It was extremely dangerous to tell you the truth… bordering on crazy. Yoel dove without equipment and with weights 8 meters deep and 20 meters long. We had two friends from the kibbutz who are diving instructors who were also there but there obviously wasn’t a real “belt” of security. Just us and the camera. We were really afraid to dive there – just like the characters of the film. The water was very cold: 19 degrees and it took us 10 hours to shoot while we almost didn’t exit the water to warm up. Micha almost had hypothermia. It really was scary. The camera was a mark 2 and the operator, an ex-Israeli navy seal said it was the hardest day of shooting he had and said that no actors would have done what Yoel did nor what Micha. I was proud!
7. Can you talk about the importance of this being a film shot on a Kibbutz?
It is my Kibbutz and I knew we could bring a production value relatively easy but mostly it was because of the story. I wanted to talk about a macho society and I think the Kibbutz is one. I love being a Kibbutznik but there are traits that bother me because I love it.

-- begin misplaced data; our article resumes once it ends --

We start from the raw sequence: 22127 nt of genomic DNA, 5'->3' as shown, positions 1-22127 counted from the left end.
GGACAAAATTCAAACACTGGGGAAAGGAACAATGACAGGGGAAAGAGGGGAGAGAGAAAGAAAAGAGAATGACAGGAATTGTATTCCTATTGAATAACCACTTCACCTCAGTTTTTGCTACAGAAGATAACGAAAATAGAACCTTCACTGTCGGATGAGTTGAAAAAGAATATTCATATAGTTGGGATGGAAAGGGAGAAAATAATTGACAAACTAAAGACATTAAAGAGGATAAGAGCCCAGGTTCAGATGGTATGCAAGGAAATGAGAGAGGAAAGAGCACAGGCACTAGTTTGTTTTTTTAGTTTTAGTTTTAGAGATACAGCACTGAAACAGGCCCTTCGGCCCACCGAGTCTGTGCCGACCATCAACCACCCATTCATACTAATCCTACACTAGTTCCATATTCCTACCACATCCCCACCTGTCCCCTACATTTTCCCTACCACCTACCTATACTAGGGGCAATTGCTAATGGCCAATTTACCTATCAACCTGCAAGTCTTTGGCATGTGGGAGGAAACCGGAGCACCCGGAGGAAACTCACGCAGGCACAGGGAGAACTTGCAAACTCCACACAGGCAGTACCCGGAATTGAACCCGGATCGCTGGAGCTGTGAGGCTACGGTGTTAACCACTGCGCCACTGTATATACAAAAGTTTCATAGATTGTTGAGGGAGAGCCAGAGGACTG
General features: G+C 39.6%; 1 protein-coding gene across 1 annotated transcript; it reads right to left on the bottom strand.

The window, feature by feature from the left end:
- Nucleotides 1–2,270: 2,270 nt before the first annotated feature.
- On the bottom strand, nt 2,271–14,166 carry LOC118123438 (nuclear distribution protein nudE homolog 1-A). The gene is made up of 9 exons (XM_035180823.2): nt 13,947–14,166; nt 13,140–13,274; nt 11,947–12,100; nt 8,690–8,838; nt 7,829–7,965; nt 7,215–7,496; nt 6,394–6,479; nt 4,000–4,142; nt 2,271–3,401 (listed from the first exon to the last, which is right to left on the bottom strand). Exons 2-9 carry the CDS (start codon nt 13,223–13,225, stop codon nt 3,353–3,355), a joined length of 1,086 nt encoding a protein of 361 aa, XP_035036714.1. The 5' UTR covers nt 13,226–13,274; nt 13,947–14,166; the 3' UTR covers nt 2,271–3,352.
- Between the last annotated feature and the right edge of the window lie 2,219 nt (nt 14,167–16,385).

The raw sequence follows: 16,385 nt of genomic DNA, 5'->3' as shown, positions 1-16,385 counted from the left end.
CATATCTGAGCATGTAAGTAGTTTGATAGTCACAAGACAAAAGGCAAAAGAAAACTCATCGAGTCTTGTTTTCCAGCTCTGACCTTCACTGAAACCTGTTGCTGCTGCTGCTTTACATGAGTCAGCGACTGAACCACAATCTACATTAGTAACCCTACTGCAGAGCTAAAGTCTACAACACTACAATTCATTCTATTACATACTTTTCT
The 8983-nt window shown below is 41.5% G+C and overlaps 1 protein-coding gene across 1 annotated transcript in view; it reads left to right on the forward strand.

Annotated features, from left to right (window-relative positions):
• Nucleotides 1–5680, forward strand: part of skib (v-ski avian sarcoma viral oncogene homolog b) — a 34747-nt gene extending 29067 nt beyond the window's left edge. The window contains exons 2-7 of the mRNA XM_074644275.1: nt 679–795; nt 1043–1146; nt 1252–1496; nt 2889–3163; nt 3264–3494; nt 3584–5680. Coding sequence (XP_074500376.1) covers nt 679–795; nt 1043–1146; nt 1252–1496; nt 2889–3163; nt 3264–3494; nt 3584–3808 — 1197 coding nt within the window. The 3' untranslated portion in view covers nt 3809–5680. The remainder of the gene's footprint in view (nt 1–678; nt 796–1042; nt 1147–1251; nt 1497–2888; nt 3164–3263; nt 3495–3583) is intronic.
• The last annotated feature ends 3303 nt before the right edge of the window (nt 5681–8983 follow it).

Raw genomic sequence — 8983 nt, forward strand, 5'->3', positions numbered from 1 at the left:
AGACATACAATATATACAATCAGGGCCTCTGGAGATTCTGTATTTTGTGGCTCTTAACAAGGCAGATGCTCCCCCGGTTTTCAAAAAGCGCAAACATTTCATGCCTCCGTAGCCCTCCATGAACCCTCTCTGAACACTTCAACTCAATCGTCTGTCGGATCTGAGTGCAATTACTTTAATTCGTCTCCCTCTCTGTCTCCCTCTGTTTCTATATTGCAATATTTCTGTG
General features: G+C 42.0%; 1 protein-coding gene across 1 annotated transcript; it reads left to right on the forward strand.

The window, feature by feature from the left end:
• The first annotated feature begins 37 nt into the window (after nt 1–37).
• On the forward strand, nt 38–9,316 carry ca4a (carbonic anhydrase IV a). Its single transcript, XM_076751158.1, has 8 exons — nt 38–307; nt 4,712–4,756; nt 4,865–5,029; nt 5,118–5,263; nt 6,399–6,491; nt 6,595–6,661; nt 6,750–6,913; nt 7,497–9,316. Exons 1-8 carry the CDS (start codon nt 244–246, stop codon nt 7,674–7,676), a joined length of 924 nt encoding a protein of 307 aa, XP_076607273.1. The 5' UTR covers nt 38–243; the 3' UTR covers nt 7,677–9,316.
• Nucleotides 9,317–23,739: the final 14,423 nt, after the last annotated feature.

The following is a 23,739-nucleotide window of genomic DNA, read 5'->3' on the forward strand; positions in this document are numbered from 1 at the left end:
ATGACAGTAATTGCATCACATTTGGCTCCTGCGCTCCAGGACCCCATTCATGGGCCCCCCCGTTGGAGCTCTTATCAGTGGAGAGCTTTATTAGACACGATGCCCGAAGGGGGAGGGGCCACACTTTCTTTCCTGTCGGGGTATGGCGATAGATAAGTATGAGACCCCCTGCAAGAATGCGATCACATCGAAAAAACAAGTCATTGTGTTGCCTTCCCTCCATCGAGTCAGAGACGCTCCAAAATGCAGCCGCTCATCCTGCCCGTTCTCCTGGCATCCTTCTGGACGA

8. The film was at TIFF and enjoyed a nice festival run and now being in NYC what do you hope viewers gain? How impactful has the festival circuit been for you as a filmmaker, any specific moments that stand out?
I hope people will enjoy the ride and hope it will make them think afterwards. We had many amazing moments, but I think the biggest one was at the Jerusalem Film Festival when at the awards ceremony we were put in the back of the hall, but then we were the big winners of the festival with 4 awards: Best Film, Best Debut film, Best Male Actors for the THREE of us, and Best Cinematography. Another amazing moment was our premiere in Locarno where we won two other awards, our TIFF screening and also the screening in the Chinese theater in Hollywood as part of the AFI.
9. I really enjoyed The Dive and can’t wait to see what’s next? Speaking of…???
I have a dramatic comedy of a road trip of a drunken father and his depressed alienated son on a tractor from their northern Kibbutz to Eilat. We are in financing so if any of your readers can help us out with it, we would be more than happy!!!
For more information about the festival please go to the 7th Annual Israel Film Center Festival.